Sal Bando, the third baseman and captain of the Oakland Athletics in the 1970s during the team’s run of three consecutive World Series victories, died on Friday in Oconomowoc, Wis., a suburb of Milwaukee. He was 78.
The cause was cancer, Major League Baseball and Bando’s family announced in a statement.
Along with Reggie Jackson, Rollie Fingers, Catfish Hunter, Vida Blue and Joe Rudi, Bando rose through the A’s farm system and powered the team’s greatest era of dominance. Other than the mid-1970s Athletics, only three squads of the Yankees (1936-39, 1949-53 and 1998-2000) have won three or more World Series in a row.
In a closely fought, back-and-forth World Series, the Athletics defeated the “Big Red Machine” Reds, starring Pete Rose and Johnny Bench, in 1972. They went on to beat the Mets in the 1973 Series and the Dodgers in 1974 — teams that included Tom Seaver and Don Sutton on their pitching staffs.
The Athletics were known as the “Swingin’ A’s” for their powerful offense, led by Jackson, and as “the Mustache Gang” for introducing a then-hip hirsute style into the clean-shaven conventionality of professional baseball.
Bando was initially touted as a defensive talent, and he struggled early on trying to hit big league pitching. He credited Joe DiMaggio — then an executive and occasional hitting coach for the Athletics — with getting him to close up his stance and keep his head down to hit for more power, The Sporting News reported in 1969.
Bando became the team captain that year, when he was just 25 and in his second full major league season. His teammates respected his durability — he played every game or nearly every game during each of the nine full seasons he spent with the Athletics — and he hit for moderate but consistent power, averaging more than 20 home runs and about 90 runs batted in.
“You don’t tell a Jackson, a Hunter or a Rudi what to do,” Bando told a team publication of the Milwaukee Brewers, for whom he was then playing, in 1978. “You lead by example, by giving 100 percent, by giving a continuous effort. A successful individual is one who is dedicated.”
The Sporting News described the A’s of that era as “a team in which trouble bubbles like a live volcano,” with bitter fights between the players and the owner Charles O. Finley, but the publication added that “Bando, more than anyone else, keeps teammates relaxed and thinking about baseball.”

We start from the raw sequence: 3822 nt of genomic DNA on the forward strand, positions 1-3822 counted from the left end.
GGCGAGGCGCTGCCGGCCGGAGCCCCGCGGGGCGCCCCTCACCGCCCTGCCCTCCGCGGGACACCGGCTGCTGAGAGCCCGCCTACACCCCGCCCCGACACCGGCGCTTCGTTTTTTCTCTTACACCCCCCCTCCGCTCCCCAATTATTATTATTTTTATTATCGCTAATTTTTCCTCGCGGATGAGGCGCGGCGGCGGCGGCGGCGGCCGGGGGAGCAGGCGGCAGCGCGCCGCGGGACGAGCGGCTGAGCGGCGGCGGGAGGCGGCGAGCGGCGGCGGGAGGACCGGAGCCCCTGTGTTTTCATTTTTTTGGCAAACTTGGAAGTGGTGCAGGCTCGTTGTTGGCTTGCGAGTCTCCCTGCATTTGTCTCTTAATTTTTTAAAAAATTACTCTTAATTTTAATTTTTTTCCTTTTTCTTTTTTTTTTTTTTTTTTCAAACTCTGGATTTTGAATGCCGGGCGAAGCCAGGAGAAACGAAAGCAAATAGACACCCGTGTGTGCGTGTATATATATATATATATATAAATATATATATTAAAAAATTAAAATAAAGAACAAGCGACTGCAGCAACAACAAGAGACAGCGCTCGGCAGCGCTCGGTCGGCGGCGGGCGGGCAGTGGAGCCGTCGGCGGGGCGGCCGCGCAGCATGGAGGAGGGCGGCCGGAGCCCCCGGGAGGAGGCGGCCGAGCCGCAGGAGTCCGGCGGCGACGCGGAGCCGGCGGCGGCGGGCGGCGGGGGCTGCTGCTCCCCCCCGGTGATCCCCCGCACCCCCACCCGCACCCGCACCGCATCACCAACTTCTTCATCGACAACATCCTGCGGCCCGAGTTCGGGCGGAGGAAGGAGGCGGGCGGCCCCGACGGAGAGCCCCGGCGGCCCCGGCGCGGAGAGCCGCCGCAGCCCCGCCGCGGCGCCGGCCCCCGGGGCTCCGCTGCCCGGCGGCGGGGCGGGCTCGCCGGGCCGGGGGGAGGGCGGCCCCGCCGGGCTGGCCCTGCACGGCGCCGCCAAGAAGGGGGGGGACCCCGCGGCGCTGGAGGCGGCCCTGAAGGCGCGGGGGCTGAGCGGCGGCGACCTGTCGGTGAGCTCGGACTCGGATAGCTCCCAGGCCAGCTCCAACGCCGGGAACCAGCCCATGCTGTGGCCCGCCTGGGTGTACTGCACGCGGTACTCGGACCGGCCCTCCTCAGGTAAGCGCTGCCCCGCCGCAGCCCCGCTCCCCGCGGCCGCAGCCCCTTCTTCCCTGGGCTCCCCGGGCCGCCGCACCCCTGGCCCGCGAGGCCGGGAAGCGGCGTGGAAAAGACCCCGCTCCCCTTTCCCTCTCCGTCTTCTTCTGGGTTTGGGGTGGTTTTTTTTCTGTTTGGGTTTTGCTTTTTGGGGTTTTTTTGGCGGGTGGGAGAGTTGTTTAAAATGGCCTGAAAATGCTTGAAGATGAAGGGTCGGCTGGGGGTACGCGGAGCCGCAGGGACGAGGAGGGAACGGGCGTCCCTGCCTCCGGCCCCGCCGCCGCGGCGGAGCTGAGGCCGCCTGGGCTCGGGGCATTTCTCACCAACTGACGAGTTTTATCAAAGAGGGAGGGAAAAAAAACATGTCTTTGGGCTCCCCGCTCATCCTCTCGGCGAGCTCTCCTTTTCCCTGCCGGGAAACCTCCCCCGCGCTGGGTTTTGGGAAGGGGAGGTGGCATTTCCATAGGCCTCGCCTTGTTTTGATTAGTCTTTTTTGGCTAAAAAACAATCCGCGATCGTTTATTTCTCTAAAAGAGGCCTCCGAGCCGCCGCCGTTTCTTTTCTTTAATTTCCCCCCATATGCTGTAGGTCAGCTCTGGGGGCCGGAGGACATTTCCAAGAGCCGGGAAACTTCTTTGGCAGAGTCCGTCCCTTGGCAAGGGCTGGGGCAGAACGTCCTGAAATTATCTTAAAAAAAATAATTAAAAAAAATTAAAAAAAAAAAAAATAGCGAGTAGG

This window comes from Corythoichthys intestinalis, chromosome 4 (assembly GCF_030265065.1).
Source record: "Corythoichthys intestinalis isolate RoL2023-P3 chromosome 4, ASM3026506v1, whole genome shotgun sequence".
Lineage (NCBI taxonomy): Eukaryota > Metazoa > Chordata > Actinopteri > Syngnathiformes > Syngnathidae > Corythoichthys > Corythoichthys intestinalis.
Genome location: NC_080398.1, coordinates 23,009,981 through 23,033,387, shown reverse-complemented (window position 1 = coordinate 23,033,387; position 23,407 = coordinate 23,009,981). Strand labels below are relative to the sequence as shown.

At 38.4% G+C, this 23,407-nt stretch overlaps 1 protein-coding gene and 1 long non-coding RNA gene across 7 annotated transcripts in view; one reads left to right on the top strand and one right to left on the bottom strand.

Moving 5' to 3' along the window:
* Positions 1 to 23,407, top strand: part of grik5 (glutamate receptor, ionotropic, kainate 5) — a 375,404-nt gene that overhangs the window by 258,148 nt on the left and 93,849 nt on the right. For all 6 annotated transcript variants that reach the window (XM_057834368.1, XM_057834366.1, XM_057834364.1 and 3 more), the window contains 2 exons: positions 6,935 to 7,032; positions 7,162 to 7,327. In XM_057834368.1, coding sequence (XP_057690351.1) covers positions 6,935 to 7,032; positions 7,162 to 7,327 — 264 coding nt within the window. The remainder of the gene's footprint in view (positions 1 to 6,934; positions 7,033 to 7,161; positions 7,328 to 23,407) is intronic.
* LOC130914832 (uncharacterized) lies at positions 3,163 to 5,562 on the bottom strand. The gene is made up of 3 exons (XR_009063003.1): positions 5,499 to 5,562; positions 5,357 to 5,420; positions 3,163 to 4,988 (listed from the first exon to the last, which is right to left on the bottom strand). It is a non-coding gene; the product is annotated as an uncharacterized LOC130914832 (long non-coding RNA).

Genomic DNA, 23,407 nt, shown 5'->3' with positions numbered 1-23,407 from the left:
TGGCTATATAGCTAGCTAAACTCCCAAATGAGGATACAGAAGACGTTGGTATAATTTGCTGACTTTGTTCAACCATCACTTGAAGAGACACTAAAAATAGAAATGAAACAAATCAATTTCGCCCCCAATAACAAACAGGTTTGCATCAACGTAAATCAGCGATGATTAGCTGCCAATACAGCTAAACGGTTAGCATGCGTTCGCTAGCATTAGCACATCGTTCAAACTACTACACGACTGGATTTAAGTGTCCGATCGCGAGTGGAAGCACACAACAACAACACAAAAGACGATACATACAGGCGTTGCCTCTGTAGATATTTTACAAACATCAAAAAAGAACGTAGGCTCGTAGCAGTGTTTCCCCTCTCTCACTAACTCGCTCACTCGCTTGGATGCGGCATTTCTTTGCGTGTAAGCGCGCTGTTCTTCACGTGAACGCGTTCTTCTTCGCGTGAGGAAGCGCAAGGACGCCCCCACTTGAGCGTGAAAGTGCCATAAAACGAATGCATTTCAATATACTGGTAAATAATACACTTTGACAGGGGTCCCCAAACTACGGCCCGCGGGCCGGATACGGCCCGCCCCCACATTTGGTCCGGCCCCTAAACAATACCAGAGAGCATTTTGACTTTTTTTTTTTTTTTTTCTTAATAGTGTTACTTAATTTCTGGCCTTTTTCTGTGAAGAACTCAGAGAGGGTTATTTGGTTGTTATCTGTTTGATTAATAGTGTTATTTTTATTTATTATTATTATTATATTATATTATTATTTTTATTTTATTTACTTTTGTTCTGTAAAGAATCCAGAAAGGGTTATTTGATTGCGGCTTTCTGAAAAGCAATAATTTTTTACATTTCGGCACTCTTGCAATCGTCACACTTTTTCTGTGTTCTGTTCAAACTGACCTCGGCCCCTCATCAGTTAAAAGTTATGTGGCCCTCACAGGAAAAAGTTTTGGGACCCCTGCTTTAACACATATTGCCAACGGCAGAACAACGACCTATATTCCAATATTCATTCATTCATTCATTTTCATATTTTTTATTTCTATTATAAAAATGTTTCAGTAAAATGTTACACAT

He was voted to four All-Star teams, but Bando did not enjoy the celebrity of teammates like Jackson, who gained in renown from playing later for the Yankees. The A’s went through periods without a local television contract, and for a championship ball club, attendance at home games was slight.
“In another town, someplace back East, we might be heroes,” Bando told The Sporting News in 1973. “Here we’re not even something special.”
Bando was also not known for the statistical feats of a player like Jackson, who while playing for the Yankees hit three consecutive home runs in the 1977 World Series.
Yet in a detailed 2013 biography of Bando, the Society for American Baseball Research determined that from 1969 to 1973 his “wins above replacement” figure — which estimates the total contribution of a player in comparison to a hypothetical likely replacement — was the highest in baseball, beating out not just Jackson but also Rose and Bench.
Salvatore Leonard Bando was born on Feb. 13, 1944, in Cleveland. His father, Ben, was a carpenter and amateur softball player. His mother, Angela Bando, was a homemaker, and she also played softball. Sal grew up in Warrensville Heights, a Cleveland suburb.
After the 1976 season, Bando became a free agent and was signed by the Brewers. He helped the team establish a winning culture, but it did not find anything like the success of the Athletics. He retired after the 1981 season and began to work in the Brewers’ front office. He was the general manager for most of the 1990s, an era when the team usually had a losing record.
Bando married Sandy Fortunato in 1969. Besides her, survivors include his sons, Sal Jr., Sonny and Stef.
In a 1982 essay for The New York Times, Bando reflected on witnessing his first opening day as a retired pro. He described the initial game of the season as a perennial source of tension: having to prove yourself once again to fans and reporters, work to realize your long-percolating dreams of the off-season and fit into uncomfortable new uniforms.
“For the first time, I can sit with my family and enjoy America’s pastime,” he wrote. “My wife won’t have knots in her stomach and prayers on her lips worrying about my performance. Now I can be the one going after the food and drinks and keep the kids sitting in their seats.
“I’m very thankful,” he continued, “for my career and all the blessings that came with it, but it’s sure nice living a normal life.”